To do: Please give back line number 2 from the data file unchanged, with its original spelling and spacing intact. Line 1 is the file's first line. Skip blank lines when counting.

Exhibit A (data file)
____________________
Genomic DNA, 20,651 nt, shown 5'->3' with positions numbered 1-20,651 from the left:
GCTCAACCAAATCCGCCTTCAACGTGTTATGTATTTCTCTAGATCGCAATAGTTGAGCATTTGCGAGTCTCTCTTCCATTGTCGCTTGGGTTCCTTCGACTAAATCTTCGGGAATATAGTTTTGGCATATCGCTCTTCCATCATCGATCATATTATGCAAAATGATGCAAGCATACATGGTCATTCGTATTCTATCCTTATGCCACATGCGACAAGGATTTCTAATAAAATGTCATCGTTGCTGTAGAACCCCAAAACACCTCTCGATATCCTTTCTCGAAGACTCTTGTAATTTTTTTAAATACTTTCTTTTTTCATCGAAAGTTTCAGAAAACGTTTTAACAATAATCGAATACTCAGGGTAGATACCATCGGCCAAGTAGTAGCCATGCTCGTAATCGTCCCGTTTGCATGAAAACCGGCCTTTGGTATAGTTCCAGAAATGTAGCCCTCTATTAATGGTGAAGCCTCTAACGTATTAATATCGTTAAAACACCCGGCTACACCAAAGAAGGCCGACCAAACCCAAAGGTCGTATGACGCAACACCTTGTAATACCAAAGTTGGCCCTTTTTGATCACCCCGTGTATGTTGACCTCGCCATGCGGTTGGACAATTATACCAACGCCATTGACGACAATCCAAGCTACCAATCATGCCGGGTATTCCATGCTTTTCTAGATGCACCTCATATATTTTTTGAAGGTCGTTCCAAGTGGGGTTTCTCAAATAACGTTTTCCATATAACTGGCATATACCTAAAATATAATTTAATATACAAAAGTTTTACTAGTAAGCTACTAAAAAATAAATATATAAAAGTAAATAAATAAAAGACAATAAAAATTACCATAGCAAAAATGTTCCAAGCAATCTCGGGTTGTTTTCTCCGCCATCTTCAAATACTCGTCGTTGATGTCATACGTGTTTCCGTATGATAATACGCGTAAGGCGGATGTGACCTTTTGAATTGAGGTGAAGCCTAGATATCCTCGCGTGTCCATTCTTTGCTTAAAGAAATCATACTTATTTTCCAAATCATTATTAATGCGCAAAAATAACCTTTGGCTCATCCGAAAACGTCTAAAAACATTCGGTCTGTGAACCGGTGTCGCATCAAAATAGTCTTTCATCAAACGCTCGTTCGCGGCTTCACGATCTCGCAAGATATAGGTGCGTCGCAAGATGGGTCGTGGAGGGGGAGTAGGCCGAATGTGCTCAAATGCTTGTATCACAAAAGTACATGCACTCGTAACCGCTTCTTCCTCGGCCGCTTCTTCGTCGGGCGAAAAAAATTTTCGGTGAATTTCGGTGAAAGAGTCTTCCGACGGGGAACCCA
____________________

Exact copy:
GCTCAACCAAATCCGCCTTCAACGTGTTATGTATTTCTCTAGATCGCAATAGTTGAGCATTTGCGAGTCTCTCTTCCATTGTCGCTTGGGTTCCTTCGACTAAATCTTCGGGAATATAGTTTTGGCATATCGCTCTTCCATCATCGATCATATTATGCAAAATGATGCAAGCATACATGGTCATTCGTATTCTATCCTTATGCCACATGCGACAAGGATTTCTAATAAAATGTCATCGTTGCTGTAGAACCCCAAAACACCTCTCGATATCCTTTCTCGAAGACTCTTGTAATTTTTTTAAATACTTTCTTTTTTCATCGAAAGTTTCAGAAAACGTTTTAACAATAATCGAATACTCAGGGTAGATACCATCGGCCAAGTAGTAGCCATGCTCGTAATCGTCCCGTTTGCATGAAAACCGGCCTTTGGTATAGTTCCAGAAATGTAGCCCTCTATTAATGGTGAAGCCTCTAACGTATTAATATCGTTAAAACACCCGGCTACACCAAAGAAGGCCGACCAAACCCAAAGGTCGTATGACGCAACACCTTGTAATACCAAAGTTGGCCCTTTTTGATCACCCCGTGTATGTTGACCTCGCCATGCGGTTGGACAATTATACCAACGCCATTGACGACAATCCAAGCTACCAATCATGCCGGGTATTCCATGCTTTTCTAGATGCACCTCATATATTTTTTGAAGGTCGTTCCAAGTGGGGTTTCTCAAATAACGTTTTCCATATAACTGGCATATACCTAAAATATAATTTAATATACAAAAGTTTTACTAGTAAGCTACTAAAAAATAAATATATAAAAGTAAATAAATAAAAGACAATAAAAATTACCATAGCAAAAATGTTCCAAGCAATCTCGGGTTGTTTTCTCCGCCATCTTCAAATACTCGTCGTTGATGTCATACGTGTTTCCGTATGATAATACGCGTAAGGCGGATGTGACCTTTTGAATTGAGGTGAAGCCTAGATATCCTCGCGTGTCCATTCTTTGCTTAAAGAAATCATACTTATTTTCCAAATCATTATTAATGCGCAAAAATAACCTTTGGCTCATCCGAAAACGTCTAAAAACATTCGGTCTGTGAACCGGTGTCGCATCAAAATAGTCTTTCATCAAACGCTCGTTCGCGGCTTCACGATCTCGCAAGATATAGGTGCGTCGCAAGATGGGTCGTGGAGGGGGAGTAGGCCGAATGTGCTCAAATGCTTGTATCACAAAAGTACATGCACTCGTAACCGCTTCTTCCTCGGCCGCTTCTTCGTCGGGCGAAAAAAATTTTCGGTGAATTTCGGTGAAAGAGTCTTCCGACGGGGAACCCA